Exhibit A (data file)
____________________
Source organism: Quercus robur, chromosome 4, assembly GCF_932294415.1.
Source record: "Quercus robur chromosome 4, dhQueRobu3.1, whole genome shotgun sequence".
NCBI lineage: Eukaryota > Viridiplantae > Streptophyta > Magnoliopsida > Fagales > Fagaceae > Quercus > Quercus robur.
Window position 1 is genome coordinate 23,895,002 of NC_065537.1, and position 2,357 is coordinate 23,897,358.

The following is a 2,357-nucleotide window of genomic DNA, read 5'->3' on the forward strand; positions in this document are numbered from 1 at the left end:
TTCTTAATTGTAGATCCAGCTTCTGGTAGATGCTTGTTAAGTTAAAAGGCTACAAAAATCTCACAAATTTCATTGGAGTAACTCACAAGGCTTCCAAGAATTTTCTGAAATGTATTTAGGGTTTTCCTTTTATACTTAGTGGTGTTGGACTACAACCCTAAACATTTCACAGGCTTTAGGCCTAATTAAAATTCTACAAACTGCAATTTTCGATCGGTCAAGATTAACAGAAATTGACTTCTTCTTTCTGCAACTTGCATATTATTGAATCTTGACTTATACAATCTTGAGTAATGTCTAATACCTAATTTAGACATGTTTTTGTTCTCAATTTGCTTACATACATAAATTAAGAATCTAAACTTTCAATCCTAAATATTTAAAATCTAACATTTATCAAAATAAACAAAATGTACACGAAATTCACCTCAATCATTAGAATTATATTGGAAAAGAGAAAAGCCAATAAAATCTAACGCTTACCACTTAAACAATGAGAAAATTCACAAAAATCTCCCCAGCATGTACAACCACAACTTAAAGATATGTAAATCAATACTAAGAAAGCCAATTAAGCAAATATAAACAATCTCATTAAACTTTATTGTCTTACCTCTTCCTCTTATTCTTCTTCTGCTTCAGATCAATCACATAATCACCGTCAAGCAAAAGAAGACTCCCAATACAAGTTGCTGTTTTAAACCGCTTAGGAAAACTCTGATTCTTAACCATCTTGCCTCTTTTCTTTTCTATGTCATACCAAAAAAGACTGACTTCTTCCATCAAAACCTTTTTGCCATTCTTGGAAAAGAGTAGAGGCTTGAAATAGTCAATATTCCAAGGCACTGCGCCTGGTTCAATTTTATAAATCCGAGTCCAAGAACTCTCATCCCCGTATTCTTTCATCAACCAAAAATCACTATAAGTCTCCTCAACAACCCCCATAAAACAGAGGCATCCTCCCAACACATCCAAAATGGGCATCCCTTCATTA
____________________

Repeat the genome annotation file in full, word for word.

Source organism: Quercus robur, chromosome 4, assembly GCF_932294415.1.
Source record: "Quercus robur chromosome 4, dhQueRobu3.1, whole genome shotgun sequence".
NCBI lineage: Eukaryota > Viridiplantae > Streptophyta > Magnoliopsida > Fagales > Fagaceae > Quercus > Quercus robur.
Window position 1 is genome coordinate 23,895,002 of NC_065537.1, and position 2,357 is coordinate 23,897,358.

The following is a 2,357-nucleotide window of genomic DNA, read 5'->3' on the forward strand; positions in this document are numbered from 1 at the left end:
TTCTTAATTGTAGATCCAGCTTCTGGTAGATGCTTGTTAAGTTAAAAGGCTACAAAAATCTCACAAATTTCATTGGAGTAACTCACAAGGCTTCCAAGAATTTTCTGAAATGTATTTAGGGTTTTCCTTTTATACTTAGTGGTGTTGGACTACAACCCTAAACATTTCACAGGCTTTAGGCCTAATTAAAATTCTACAAACTGCAATTTTCGATCGGTCAAGATTAACAGAAATTGACTTCTTCTTTCTGCAACTTGCATATTATTGAATCTTGACTTATACAATCTTGAGTAATGTCTAATACCTAATTTAGACATGTTTTTGTTCTCAATTTGCTTACATACATAAATTAAGAATCTAAACTTTCAATCCTAAATATTTAAAATCTAACATTTATCAAAATAAACAAAATGTACACGAAATTCACCTCAATCATTAGAATTATATTGGAAAAGAGAAAAGCCAATAAAATCTAACGCTTACCACTTAAACAATGAGAAAATTCACAAAAATCTCCCCAGCATGTACAACCACAACTTAAAGATATGTAAATCAATACTAAGAAAGCCAATTAAGCAAATATAAACAATCTCATTAAACTTTATTGTCTTACCTCTTCCTCTTATTCTTCTTCTGCTTCAGATCAATCACATAATCACCGTCAAGCAAAAGAAGACTCCCAATACAAGTTGCTGTTTTAAACCGCTTAGGAAAACTCTGATTCTTAACCATCTTGCCTCTTTTCTTTTCTATGTCATACCAAAAAAGACTGACTTCTTCCATCAAAACCTTTTTGCCATTCTTGGAAAAGAGTAGAGGCTTGAAATAGTCAATATTCCAAGGCACTGCGCCTGGTTCAATTTTATAAATCCGAGTCCAAGAACTCTCATCCCCGTATTCTTTCATCAACCAAAAATCACTATAAGTCTCCTCAACAACCCCCATAAAACAGAGGCATCCTCCCAACACATCCAAAATGGGCATCCCTTCATTA